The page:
He felt the sea’s power and he was afraid. Even this close to land, where the water was weak and quiet, he had to struggle to get free of its grasp. The woman stayed where she was, as if she knew that he was using the sight of her as his anchor.

At last, he knew that the current had released him, and it was safe to turn and swim towards the shore. He soon reached the shallows, where he could stand. He splashed his way through the foam, and the woman came to him, holding out his clothes.

“Thought I was going to have to come in after you,” she said. “Get dressed before you freeze. Are you crazy, like a witherbird?”

He shook his head, and smiled as best he could with his teeth chattering. He took his clothes from her and pulled them on, quickly.

“What’s your name, boy?”

“N... name’s Hest. I wanted to greet the sea. They say that I’m a water reader.”

“A water reader would surely have the sense not to go swimming on this beach when the tide’s going out.”

“I’m from the hills. I never saw the sea before today.”

“So, why are you here? Just to meet the sea?”

“I c... came here because Ripple the riverwoman heard there was another water reader near here. I’m look-k... looking for a teacher.”

“And what do you think of her, now you’ve found her?”

“The sea? Magnificent!”

“And the water reader?”

“Oh.” He stared at her. “Are you Greyfin?

“Aye.” Her blue eyes returned his gaze. “I live here, on this beach.”

“I need to learn how to use my talent, but water reading’s very rare, they say. I came a long way to find you. Riverpeople told me where to look for you, and they all said you would be the best one to help me. There’s so much I need to learn. Please, would you teach me?”

“Ha ha ha ha ha! No.”

Greyfin turned away from him and stalked off. She was barefoot, and her narrow trousers ended at her knees. Hest stayed where he was, wondering if he had ruined everything by rushing so foolishly into the water.

He had no idea what to do next. Staring after Greyfin, he saw her bend to pick something up from the sand. She then walked inland, never looking back at him, but stopping several times to collect small objects in her path.

Hest went to get his travelling pack and his boots. Then he followed her, sensing a current that had not let him go.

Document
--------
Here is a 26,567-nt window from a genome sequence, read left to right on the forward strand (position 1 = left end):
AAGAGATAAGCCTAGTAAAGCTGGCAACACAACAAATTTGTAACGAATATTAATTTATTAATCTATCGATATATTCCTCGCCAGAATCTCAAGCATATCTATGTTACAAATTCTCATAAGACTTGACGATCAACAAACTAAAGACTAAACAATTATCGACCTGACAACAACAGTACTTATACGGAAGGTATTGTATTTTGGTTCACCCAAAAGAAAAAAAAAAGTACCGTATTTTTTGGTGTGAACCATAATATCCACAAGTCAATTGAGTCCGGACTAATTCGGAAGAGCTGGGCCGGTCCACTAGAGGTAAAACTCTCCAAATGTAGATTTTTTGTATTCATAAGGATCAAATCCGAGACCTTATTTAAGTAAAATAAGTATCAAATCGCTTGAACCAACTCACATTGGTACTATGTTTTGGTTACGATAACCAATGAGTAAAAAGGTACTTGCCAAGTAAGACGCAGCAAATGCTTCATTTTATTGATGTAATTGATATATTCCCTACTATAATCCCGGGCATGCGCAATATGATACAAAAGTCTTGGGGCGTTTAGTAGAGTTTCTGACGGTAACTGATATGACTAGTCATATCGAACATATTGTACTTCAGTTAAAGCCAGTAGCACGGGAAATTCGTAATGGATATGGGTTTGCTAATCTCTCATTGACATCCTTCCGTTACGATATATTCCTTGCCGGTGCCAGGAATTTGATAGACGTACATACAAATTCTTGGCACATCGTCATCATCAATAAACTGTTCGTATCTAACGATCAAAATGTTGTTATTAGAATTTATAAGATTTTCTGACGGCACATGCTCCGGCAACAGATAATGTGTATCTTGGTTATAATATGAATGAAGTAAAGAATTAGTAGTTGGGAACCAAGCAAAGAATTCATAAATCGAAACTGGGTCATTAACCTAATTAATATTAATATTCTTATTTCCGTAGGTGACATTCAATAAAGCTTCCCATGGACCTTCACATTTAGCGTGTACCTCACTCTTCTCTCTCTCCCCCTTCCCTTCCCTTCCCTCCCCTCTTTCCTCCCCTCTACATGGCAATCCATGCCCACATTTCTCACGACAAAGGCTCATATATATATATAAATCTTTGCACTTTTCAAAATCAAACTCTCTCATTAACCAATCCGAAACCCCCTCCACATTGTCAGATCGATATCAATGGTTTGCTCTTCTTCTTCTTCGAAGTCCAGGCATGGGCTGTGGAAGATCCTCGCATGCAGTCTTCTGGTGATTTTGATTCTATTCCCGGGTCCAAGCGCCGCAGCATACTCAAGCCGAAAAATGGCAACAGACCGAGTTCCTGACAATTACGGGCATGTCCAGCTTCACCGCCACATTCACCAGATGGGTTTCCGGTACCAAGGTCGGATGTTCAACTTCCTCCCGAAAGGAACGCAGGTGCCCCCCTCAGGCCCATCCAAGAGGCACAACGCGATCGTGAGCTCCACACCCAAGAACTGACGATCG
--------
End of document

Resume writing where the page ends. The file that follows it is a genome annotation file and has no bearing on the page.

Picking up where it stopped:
As Greyfin went towards the tall grasses behind the beach, Hest saw there was a small wooden hut there. It was low-roofed, and almost hidden from view.

By the time Hest reached the hut, Greyfin was sitting outside it on an upturned basket. She was sorting through a pile of small stones and shells, ignoring him as he approached.

He sat down on a grass tussock, watching her examine each thing closely. He could not tell what the sorting out meant, or what it was for.

“My father is a stone listener, in the hills,” Hest said. “I know how to listen, and to watch in silence. I’m sorry I ran into the sea without thinking. I won’t do it again.”

Greyfin did not answer, but neither did she indicate that he should go away. So he stayed. When he was not watching Greyfin, he watched the sea. The waves appeared to draw closer to the shore as the rest of the afternoon passed.

Towards sunset, Greyfin got to her feet, looked in Hest’s direction and beckoned. When he went over to the hut, she showed him a wooden bucket that contained salty-smelling green and brown weeds soaking in fresh water. Dumping the lot into a straining basket, she passed the emptied bucket to Hest. Understanding, he then carried it inland and refilled it from the stream. By the time he returned, Greyfin had built a small fire on the sand just beyond her hut.

Using her finger to stir the water Hest had brought back, Greyfin seemed satisfied with its quality. Hest saw that she had already laid out the salty weeds and some dried roots on a flat rock and chopped them up with her belt knife. These now went into a metal pot on the fire with some of the fresh water.